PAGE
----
I visited on a Saturday afternoon with my wife, 15-year-old daughter and 9-year-old son. The four of us shared two 12-inch deluxe sandwiches ($7.69 each), which included the usual Cuban press ingredients plus lettuce, tomatoes and onions. Sandwiches were cut diagonally, and served in paper-lined baskets. It was plenty of food for four people, and we each washed it down with one of the best canned drinks ever created, a 12-ounce Tropi Coco Coconut Water ($1.09 each). Lunch for four came to a bargain $21.

What else: Cuco's is in a stand-alone pink building surrounded by well-trimmed hedges in the older part of North Richland Hills. The tiny place has about a dozen tables inside and out, and walls are lined with Latin canned goods, cookies and other grocery items. But a word of warning: Bring cash or a check. Cuco's doesn't accept credit cards. I made the mistake of going without greenbacks, and when I couldn't get the ATM at the Shell station down the street to take my card, I ended up driving home for the checkbook while my family waited.

More: 817-284-1692

Daddy Jack's, downtown Fort Worth

353 Throckmorton St.

What's hot: On a recent weekday, I noticed while passing this New England-style seafood place in downtown Fort Worth that a lobster roll was a lunch special. I couldn't stop in at that moment, but the same evening I paid a visit and asked about that sandwich. The bartender checked and found out that while the lobster roll isn't on the dinner menu, the kitchen is happy to make it, so I got comfortable at the bar with a Sam Adams draught beer.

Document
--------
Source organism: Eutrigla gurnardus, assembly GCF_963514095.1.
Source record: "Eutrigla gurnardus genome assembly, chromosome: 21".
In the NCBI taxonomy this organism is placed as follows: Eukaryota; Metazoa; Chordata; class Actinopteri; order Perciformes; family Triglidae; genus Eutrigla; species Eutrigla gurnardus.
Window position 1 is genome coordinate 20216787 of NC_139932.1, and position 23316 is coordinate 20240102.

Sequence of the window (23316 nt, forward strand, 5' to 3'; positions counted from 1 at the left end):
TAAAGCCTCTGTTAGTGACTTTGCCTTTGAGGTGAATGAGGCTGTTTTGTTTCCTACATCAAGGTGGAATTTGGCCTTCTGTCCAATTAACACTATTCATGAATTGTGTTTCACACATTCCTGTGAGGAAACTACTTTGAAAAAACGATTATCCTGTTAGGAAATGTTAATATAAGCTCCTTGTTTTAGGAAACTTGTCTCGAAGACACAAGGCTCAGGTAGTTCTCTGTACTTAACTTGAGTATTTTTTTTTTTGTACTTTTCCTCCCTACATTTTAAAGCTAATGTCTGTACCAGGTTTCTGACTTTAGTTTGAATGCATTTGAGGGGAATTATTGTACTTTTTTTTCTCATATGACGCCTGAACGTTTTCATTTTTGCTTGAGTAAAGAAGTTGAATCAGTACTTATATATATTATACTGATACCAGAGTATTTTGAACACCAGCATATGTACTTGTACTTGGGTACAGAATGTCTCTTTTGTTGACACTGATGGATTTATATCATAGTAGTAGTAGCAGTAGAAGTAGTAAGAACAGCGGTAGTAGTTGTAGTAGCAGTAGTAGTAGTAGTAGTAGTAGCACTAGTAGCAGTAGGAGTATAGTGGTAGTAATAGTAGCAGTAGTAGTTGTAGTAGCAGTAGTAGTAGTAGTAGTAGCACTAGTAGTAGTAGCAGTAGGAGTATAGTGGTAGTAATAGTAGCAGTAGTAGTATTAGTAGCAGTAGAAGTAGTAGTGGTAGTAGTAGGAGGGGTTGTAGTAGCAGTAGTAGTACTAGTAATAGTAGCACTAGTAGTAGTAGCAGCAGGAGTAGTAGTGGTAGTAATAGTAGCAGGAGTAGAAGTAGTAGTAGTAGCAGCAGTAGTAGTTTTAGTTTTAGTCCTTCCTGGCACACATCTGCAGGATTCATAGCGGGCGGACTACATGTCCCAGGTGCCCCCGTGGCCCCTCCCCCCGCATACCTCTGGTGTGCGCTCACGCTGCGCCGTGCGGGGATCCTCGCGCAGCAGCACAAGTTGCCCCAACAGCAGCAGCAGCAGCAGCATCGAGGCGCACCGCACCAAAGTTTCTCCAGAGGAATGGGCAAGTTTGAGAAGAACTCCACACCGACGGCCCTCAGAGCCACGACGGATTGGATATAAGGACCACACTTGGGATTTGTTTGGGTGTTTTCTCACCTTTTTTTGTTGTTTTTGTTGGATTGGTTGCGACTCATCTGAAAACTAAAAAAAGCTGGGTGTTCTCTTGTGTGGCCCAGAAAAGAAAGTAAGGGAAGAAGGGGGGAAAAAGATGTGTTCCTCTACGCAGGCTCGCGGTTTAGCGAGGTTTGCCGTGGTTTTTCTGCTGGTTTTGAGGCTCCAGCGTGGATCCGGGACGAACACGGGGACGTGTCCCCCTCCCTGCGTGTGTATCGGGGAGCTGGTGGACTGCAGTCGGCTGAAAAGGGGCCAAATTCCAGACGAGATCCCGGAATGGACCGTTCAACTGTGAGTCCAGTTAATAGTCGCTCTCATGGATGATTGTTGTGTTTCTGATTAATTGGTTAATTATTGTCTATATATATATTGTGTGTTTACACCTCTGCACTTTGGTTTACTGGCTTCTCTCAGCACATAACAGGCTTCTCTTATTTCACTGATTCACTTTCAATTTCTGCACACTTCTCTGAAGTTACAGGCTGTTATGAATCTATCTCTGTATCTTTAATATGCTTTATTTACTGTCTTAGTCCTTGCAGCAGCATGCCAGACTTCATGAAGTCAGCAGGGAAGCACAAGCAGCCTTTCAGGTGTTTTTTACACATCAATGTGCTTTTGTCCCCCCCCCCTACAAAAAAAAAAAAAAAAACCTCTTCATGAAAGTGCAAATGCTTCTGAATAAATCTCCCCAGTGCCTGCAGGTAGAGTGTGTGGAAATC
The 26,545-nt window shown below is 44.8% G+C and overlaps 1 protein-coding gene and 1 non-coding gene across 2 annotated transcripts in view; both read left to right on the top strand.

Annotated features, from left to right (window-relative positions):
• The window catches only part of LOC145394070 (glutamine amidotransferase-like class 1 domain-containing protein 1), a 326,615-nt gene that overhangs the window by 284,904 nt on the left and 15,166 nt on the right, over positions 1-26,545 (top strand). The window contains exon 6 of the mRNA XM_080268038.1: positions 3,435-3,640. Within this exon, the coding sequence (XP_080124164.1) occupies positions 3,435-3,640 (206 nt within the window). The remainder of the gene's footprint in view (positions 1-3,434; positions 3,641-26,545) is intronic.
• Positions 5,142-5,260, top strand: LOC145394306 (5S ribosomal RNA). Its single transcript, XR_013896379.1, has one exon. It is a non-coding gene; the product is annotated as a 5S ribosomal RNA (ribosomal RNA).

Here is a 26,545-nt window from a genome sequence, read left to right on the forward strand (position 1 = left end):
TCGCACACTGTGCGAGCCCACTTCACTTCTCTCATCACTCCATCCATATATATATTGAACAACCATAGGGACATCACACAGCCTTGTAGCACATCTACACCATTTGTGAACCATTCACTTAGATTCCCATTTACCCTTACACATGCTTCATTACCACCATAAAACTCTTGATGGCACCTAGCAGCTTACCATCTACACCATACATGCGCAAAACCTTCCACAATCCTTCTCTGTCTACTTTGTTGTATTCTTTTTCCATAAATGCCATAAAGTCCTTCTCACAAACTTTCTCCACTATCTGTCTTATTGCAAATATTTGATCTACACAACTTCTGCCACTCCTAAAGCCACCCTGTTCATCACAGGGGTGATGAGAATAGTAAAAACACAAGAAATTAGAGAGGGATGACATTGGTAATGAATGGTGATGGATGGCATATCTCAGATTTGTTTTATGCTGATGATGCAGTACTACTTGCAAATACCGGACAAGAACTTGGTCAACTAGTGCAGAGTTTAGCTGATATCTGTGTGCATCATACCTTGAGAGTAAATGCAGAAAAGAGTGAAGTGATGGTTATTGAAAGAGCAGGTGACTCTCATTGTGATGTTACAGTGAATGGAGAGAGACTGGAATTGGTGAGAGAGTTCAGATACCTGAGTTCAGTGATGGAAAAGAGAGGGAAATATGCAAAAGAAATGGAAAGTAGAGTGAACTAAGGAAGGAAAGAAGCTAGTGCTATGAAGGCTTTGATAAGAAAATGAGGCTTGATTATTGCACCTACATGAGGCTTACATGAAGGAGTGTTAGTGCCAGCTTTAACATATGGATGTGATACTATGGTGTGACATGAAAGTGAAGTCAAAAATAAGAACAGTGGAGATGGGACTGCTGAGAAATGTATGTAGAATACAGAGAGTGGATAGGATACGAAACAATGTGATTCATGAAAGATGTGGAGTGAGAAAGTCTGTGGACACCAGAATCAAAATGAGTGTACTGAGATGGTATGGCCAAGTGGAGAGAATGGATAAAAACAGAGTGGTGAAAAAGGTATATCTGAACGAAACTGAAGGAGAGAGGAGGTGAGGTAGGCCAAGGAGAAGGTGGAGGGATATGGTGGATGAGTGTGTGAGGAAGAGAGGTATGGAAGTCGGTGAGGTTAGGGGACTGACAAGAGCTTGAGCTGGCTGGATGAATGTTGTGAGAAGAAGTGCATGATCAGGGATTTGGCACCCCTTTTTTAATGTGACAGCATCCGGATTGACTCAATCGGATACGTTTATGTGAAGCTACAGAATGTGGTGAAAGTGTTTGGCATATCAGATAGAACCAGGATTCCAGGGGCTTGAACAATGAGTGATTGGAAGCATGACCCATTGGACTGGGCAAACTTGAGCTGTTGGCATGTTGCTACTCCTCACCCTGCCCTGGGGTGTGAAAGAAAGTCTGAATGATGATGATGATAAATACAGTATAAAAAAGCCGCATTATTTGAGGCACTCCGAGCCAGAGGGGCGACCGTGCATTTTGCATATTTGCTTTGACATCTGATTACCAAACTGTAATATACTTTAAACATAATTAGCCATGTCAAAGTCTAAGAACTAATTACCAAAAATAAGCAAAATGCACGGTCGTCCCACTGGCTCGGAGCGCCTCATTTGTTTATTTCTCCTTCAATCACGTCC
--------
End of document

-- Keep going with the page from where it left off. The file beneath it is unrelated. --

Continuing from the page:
The lobster roll arrived in about five minutes and featured a toasted wheat bun and a generous portion of cold lobster salad with mayo, celery and parsley that gave the whole thing a nice clean taste.

What else: I have to admit my own ignorance here. Not being a Yankee, and having visited New England only once, I envisioned the lobster roll as a hot dish. I later learned that serving the lobster meat hot, usually with a generous splash of clarified butter, is mostly a Connecticut thing -- and in Maine or Massachusetts, a cold lobster salad is the way to go. I'm not complaining. The lobster roll, a delicious cup of New England clam chowder and the beer came to $26, including tax and tip.

More: 817-332-2477;

Sonny's Diner, west Fort Worth

6220 Camp Bowie Blvd.

What's hot: It turns out that a toasted French roll is just the vehicle to deliver a load of Asian flavors to your mouth. A banh mi is a Vietnamese baguette sandwich, and at Sonny's Diner, these gems are served with the customer's choice of tofu or marinated meats -- chicken, pork, beef steak, beef tenderloin or shrimp. I chose the tenderloin sandwich, which arrived at the table on a white, square plate. The baguette is nearly 8 inches long, and there are a minimum 20 cubes of steaming meat stuffed in there. The sandwich is also topped with shredded carrots, cucumber coins, several large cuts of fresh (and pretty darn hot!) jalapeño slices, a cilantro sprig and a homemade mayonnaise infused with ginger and other Asian spices.